Coupon Accepted Successfully!


Types of Question

Closed Questions
Closed questions are usually easy to answer - as the choice of answer is limited - they can be effectively used early in conversations to encourage participation and can be very useful in fact-finding scenarios such as research. 

Closed questions are used to force a brief, often one-word answer.

  • Closed questions can simply require a ‘Yes’ or ‘No’ answer, for example:  ‘Do you smoke?’, ‘Did you feed the cat?’, ‘Would you like a cup of tea?’
  • Closed questions can require that a choice is made from a list of possible options, for example: ‘Would you like beef, chicken or the vegetarian option?’, ‘Did you travel by train or car today?’
  • Closed questions can be asked to identify a certain piece of information, again with a limited set of answers, for example: ‘What is your name?’, ‘What time does the supermarket open?’, ‘Where did you go to University?’

Open Questions

By contrast, to closed questions, open questions allow for much longer responses and therefore potentially more creativity and information.   There are lots of different types of open question; some are more closed than others!

Leading or ‘Loaded’ Questions
A leading question, usually subtly, points the respondent’s answer in a certain direction. 

Asking an employee, ‘How are you getting on with the new finance system?’ This question prompts the person to question how they are managing with a new system at work. In a very subtle way it raises the prospect that maybe they are not finding the new system so good.  

 ‘Tell me how you’re getting on with the new finance system’ is a less leading question – the question does not require any judgement to be made and therefore does not imply that there may be something wrong with the new system.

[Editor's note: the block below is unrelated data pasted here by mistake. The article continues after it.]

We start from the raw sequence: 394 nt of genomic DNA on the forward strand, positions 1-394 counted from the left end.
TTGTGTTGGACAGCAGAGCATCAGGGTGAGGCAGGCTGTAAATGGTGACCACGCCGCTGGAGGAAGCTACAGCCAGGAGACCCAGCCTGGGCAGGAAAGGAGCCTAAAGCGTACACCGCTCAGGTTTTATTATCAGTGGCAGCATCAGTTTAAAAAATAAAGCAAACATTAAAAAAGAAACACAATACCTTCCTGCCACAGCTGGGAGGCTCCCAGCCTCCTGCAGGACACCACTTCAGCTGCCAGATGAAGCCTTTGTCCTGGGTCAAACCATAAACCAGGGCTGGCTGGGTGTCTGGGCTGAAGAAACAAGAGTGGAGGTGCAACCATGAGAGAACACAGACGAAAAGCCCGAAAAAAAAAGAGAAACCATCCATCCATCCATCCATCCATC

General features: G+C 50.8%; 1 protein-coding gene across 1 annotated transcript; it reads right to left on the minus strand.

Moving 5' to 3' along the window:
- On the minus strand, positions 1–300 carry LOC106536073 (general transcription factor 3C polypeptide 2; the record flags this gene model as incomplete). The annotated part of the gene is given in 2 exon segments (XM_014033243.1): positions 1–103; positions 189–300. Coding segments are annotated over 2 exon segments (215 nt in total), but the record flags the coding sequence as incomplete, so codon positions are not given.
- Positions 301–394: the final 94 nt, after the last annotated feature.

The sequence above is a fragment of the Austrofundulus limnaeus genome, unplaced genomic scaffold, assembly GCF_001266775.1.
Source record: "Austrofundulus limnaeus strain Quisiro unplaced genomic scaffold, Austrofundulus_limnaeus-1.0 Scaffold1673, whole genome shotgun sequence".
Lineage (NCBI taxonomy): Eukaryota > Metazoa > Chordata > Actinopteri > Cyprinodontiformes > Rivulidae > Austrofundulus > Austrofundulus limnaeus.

Recall and Process Questions

 Questions can also be categorised by whether they are ‘recall’ – requiring something to be remembered or recalled, or ‘process’ – requiring some deeper thought and/or analysis.

A simple recall question could be, ‘What is your mother’s maiden name?’. This requires the respondent to recall some information from memory, a fact.  A school teacher may ask recall questions of their pupils, ‘What is the highest mountain?’  Process questions require more thought and analysis and/or a sharing of opinion.   Examples include, ‘What skills can you bring to this organisation that the other applicants cannot?’ or ‘What are the advantages and disadvantages of asking leading questions to children?

Rhetorical Questions

Rhetorical questions are often humorous and don’t require an answer. 
If you set out to fail and then succeed have you failed or succeeded?’  Rhetorical questions are often used by speakers in presentations to get the audience to think – rhetorical questions are, by design, used to promote thought. 


We can use clever questioning to essentially funnel the respondent’s answers – that is ask a series of questions that become more (or less) restrictive at each step, starting with open questions and ending with closed questions or vice-versa.  


Example :
"Tell me about your most recent holiday."
"What did you see while you were there?"
"Were there any good restaurants?"
"Did you try some local delicacies?"
"Did you try Clam Chowder?"


The questions in this example become more restrictive, starting with open questions which allow for very broad answers, at each step the questions become more focused and the answers become more restrictive.

Test Your Skills Now!
Take a Quiz now
Reviewer Name